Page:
We actually brought up solid numbers starting page 6: where there was enough info from BellPhoto's screenshot to know DOF was 1.38 inches with the APS-C vs .83 with FF.

And I gave a very controlled example in this reply showing that the FF has a thinner DOF, yet nothing from the person creating all the drama. :)

https://photography-on-the.net …showthread.php?​p=18773491


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BellPhoto
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Dec 21, 2018 01:18 |  #173

Tom Reichner wrote in post #18775022 (external link)
.

.
It most surely does matter to real humans looking at real photos. . Didn't you read what I wrote in post #165 ?

I think what he means is the average person looking at your photos is never going to be able to tell the difference between f/1.8 on a MFT or f/1.8 on a FF, no one in here could in the photos I posted. DXO charts and graphs from lab studies are fun for us photographers on these forums and many use them to brag and claim that one is superior over the other when in reality, no one notices or cares. We are a very small and insignificant number in the grand scheme of things.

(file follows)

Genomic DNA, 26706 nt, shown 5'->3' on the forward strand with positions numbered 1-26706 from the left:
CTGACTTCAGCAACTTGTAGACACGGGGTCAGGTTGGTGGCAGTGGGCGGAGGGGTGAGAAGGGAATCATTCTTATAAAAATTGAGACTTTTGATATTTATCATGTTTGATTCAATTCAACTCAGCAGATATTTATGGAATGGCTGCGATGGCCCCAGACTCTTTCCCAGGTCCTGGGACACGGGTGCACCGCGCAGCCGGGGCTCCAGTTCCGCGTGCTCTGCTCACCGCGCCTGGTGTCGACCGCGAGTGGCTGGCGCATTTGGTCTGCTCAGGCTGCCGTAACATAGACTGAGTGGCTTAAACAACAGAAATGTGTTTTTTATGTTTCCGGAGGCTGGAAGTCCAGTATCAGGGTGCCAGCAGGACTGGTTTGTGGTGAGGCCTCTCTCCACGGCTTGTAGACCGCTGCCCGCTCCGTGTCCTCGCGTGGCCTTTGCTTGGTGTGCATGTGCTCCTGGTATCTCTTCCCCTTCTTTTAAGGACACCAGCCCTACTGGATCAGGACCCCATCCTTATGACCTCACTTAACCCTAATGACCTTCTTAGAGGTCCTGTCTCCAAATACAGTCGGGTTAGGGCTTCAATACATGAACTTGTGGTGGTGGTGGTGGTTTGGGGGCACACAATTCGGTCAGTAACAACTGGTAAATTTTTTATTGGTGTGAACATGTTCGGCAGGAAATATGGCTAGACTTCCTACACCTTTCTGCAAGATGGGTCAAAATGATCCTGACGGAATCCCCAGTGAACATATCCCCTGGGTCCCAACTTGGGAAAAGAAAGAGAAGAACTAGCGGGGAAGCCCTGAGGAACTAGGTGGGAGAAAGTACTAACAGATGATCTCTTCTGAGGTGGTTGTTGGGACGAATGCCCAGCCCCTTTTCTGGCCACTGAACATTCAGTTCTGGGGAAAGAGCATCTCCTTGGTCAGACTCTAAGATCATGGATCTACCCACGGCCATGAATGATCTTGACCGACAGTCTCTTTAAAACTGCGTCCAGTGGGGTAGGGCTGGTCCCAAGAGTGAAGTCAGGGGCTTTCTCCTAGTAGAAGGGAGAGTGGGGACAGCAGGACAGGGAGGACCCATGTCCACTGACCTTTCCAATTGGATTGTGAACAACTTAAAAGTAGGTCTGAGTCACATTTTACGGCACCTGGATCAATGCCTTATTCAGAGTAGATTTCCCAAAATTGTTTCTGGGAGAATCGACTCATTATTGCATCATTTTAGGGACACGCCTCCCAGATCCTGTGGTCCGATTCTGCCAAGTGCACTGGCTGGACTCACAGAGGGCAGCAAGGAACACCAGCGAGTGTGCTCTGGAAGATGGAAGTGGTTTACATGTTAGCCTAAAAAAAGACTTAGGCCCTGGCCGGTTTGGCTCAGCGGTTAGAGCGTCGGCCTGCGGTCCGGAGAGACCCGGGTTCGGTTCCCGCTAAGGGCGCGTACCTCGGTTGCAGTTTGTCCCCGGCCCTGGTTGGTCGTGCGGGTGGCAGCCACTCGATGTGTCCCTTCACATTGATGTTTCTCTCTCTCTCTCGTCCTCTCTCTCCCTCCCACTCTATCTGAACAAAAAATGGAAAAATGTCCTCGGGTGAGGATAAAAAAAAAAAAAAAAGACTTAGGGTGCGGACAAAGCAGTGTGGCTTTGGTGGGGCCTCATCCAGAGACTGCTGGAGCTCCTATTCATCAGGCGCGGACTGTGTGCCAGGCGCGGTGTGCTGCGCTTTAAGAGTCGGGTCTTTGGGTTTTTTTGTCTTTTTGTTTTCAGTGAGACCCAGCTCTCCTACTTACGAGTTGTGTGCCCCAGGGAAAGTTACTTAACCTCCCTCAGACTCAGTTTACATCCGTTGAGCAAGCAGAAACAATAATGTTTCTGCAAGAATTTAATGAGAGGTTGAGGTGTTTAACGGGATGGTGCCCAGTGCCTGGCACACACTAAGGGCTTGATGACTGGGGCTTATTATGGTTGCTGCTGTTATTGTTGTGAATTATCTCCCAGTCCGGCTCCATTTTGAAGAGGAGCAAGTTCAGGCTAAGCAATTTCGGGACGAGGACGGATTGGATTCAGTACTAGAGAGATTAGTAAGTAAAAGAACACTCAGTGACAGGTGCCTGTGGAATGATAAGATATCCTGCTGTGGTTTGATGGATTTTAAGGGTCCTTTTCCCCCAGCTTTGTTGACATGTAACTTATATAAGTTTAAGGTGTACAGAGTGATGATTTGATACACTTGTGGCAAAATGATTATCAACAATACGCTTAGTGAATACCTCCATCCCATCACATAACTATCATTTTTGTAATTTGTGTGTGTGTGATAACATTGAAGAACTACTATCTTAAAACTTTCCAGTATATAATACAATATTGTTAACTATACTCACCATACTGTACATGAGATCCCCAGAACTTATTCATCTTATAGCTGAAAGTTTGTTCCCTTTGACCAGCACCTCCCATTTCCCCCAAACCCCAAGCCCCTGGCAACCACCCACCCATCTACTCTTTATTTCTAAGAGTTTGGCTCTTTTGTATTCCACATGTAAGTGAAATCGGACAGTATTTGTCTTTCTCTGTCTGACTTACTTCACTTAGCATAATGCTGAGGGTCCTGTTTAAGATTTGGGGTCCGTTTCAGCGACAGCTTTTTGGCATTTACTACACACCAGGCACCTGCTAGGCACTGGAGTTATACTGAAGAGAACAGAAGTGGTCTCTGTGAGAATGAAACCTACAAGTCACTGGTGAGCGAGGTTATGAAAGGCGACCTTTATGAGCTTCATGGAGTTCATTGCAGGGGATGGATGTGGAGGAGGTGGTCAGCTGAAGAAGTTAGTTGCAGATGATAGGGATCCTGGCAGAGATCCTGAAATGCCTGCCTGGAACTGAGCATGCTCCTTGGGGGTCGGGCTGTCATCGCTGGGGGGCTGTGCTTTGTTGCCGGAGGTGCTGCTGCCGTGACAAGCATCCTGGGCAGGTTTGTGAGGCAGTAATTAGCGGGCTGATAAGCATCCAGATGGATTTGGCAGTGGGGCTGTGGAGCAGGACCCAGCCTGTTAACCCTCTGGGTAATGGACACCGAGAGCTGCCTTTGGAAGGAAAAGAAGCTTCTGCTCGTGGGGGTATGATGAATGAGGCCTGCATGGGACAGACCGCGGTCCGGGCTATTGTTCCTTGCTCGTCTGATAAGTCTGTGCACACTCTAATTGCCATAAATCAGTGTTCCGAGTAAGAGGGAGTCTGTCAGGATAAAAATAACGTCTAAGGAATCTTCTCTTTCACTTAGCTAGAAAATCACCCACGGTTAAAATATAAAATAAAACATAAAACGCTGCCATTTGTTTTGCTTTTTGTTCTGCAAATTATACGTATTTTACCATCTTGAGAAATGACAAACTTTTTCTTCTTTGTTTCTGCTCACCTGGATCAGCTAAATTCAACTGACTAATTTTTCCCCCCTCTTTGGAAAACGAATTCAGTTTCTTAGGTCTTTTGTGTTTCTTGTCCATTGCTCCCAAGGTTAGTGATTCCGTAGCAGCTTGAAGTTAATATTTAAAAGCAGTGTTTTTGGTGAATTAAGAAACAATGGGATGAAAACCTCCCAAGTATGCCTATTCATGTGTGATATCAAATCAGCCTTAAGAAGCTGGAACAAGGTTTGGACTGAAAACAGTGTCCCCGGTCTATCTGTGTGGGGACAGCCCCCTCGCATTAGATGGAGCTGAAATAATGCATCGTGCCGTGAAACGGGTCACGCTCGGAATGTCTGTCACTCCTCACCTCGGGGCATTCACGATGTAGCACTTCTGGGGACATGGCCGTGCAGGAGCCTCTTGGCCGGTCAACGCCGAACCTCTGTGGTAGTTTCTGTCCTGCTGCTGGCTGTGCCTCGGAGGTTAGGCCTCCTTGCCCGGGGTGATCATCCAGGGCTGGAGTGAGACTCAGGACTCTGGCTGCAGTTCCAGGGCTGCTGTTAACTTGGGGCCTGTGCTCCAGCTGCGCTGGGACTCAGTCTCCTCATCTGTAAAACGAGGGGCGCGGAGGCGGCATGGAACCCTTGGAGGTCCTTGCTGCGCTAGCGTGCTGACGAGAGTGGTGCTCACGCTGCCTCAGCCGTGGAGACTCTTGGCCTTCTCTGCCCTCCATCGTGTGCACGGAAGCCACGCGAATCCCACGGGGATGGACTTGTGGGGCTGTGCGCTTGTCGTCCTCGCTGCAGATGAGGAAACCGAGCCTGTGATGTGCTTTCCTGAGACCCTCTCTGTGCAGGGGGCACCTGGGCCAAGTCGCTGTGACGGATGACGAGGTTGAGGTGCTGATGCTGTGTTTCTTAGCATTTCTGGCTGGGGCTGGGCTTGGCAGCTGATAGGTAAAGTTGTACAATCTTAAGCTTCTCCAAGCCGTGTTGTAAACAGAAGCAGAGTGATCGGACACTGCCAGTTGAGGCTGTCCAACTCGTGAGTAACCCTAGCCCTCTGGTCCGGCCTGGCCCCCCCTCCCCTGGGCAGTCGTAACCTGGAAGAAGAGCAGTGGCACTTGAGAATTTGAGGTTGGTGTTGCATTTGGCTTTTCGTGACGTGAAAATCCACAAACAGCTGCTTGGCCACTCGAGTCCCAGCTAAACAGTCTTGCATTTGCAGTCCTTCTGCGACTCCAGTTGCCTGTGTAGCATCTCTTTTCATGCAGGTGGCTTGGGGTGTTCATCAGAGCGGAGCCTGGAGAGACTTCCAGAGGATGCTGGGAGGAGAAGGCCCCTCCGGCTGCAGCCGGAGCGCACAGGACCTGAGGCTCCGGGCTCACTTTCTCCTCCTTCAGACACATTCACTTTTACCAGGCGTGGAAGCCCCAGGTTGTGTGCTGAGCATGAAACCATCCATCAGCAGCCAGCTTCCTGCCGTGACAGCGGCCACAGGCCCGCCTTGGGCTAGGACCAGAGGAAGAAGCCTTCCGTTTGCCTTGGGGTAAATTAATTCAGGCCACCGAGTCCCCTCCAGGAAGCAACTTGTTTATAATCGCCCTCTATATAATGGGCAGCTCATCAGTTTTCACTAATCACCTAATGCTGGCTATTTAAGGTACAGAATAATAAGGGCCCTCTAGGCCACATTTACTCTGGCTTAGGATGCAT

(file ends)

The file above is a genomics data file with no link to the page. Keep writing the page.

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Tom ­ Reichner
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Dec 21, 2018 03:31 |  #174

.

BellPhoto wrote in post #18775148 (external link)
no one in here could in the photos I posted.

.
That's only because you didn't post anything that was comparable. . You posted photos of different people taken at different times in different places, none of which had distracting background elements that needed to be blurred out.

When there are distracting things in the background, not far behind the subject, such as a bunch of fine branches and twigs, then yes the average person will be able to tell the difference between FF and crop if all else is equal.

Any other type of comparison is invalid because it is not comparing apples to apples.


.


"Your" and "you're" are different words with completely different meanings - please use the correct one.
"They're", "their", and "there" are different words with completely different meanings - please use the correct one.
"Fare" and "fair" are different words with completely different meanings - please use the correct one. The proper expression is "moot point", NOT "mute point".

  
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bobbyz
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Post edited 2 months ago by bobbyz.